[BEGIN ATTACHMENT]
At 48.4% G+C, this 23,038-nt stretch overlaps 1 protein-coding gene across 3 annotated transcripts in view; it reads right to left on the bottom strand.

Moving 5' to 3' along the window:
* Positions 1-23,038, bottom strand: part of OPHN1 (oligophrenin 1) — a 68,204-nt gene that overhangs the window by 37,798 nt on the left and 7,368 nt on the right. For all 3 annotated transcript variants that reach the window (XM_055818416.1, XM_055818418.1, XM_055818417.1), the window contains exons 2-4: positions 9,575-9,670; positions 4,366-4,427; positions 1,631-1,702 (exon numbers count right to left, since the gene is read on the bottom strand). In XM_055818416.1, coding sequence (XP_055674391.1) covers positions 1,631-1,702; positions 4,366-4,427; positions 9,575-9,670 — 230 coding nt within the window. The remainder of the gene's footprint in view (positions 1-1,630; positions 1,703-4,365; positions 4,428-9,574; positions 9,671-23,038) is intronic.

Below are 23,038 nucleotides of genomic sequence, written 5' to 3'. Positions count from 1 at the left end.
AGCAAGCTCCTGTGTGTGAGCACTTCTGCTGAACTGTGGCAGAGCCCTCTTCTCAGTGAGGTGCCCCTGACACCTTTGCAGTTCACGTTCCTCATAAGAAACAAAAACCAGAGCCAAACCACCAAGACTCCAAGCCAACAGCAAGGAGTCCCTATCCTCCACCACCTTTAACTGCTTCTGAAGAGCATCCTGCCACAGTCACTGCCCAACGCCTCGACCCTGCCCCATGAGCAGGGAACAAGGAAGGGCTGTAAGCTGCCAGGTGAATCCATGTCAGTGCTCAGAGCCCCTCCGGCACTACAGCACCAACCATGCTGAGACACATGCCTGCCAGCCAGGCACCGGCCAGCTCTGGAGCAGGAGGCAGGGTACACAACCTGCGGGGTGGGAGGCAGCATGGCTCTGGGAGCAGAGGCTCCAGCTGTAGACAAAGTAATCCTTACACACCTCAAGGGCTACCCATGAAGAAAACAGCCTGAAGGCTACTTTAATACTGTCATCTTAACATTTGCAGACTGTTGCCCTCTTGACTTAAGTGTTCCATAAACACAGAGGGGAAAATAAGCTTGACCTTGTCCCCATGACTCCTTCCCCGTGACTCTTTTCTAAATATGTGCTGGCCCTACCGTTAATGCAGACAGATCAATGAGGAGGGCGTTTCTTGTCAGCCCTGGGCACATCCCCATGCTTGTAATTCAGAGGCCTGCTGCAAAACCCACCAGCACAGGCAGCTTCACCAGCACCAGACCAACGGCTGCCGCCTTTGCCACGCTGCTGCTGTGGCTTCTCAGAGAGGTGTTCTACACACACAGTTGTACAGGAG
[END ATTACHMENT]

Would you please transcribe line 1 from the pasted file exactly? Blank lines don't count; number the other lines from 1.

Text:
At 48.4% G+C, this 23,038-nt stretch overlaps 1 protein-coding gene across 3 annotated transcripts in view; it reads right to left on the bottom strand.